The video triage system allows clinicians to assess people, who phone 999 or 111 to report a non-life threatening condition, and determine whether they need an ambulance.
It was introduced to ease the pressure on YAS staff, as the emergency operations centre responded to more than 1m emergency and routine calls in 2020/21, with an average of 2,837 a day.
The service also responded to more than 1.7m 111 calls - 84 per cent more than the previous year.
Chief executive Rod Barnes said: “During the year, we clinically assessed around 1,200 patients through video technology, and that helped to reduce the need to send an ambulance where it wasn't necessary, and in some instances prevented the unnecessary conveying of patients to hospital.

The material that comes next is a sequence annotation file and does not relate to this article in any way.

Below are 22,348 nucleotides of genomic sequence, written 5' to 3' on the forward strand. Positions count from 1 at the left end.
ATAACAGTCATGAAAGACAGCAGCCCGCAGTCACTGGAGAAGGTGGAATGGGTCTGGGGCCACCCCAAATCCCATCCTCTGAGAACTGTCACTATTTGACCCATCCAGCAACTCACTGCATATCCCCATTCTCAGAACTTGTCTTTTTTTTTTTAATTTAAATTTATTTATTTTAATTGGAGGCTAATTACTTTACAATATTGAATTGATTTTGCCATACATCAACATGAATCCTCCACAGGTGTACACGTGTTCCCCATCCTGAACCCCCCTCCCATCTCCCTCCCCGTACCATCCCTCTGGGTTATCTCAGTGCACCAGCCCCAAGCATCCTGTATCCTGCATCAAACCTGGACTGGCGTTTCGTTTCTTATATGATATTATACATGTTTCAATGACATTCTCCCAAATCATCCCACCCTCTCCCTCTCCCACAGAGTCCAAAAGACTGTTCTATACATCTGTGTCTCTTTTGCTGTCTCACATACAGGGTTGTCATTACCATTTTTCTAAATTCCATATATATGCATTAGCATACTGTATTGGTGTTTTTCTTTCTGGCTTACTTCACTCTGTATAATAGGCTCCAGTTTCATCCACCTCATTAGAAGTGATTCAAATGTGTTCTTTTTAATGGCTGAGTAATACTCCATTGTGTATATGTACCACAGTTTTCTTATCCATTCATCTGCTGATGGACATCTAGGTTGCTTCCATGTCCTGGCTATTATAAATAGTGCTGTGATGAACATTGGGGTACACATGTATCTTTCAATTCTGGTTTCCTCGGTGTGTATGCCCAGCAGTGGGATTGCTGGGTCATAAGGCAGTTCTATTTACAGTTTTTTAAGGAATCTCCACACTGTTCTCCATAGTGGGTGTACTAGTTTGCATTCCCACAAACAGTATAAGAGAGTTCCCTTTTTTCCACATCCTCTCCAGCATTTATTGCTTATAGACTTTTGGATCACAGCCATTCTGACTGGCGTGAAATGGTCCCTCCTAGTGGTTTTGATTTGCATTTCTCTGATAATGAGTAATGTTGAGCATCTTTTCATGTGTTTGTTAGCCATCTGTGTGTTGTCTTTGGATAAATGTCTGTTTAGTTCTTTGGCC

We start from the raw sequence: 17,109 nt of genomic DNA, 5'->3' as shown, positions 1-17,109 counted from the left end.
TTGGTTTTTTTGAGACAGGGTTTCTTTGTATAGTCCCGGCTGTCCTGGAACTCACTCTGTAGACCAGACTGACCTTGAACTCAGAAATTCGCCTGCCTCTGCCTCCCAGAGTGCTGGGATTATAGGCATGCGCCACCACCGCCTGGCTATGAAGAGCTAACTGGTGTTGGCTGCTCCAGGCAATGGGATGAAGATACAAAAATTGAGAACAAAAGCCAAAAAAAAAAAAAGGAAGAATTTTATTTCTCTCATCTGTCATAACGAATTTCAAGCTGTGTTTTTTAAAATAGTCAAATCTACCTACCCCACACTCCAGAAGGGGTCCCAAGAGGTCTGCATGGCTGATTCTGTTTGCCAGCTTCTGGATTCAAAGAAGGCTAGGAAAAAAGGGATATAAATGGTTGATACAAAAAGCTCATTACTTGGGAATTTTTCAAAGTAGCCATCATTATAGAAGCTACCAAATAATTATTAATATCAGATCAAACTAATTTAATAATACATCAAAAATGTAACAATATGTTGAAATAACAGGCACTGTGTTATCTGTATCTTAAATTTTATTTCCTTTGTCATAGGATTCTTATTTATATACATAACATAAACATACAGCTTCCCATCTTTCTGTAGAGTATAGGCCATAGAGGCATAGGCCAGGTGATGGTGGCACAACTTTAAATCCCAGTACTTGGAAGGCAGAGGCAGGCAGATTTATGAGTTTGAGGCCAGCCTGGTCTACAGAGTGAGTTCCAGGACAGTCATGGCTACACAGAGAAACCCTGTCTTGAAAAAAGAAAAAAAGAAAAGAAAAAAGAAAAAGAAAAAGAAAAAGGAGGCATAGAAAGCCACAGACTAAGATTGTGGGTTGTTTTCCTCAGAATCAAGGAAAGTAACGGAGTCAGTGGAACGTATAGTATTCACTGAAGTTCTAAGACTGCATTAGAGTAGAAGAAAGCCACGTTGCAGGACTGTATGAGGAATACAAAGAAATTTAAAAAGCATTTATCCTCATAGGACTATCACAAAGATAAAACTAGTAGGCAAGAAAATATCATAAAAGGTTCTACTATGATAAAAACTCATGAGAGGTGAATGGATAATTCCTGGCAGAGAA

“This platform is really going to be a central part of our digital developments going forward.
“The technology allows us to link up with clinical expertise, not just in our own organisation, but other settings such as hospitals.
“That's something that we're really looking to build upon, and, and take forward in future years.
He also praised front-line staff for adapting to meet a range of challenges during "one of the most challenging years ever for Yorkshire Ambulance Service", when he spoke at the annual general meeting yesterday.
“We've had to radically change the way we operate as an organisation and the way that we deliver care to our patients," he said.
“There were occasions over the last year where we weren't able to deliver the standard of care that we would want to achieve for all of our patients. But despite that, the efforts of individuals and teams across all parts of the organisation have been absolutely extraordinary.”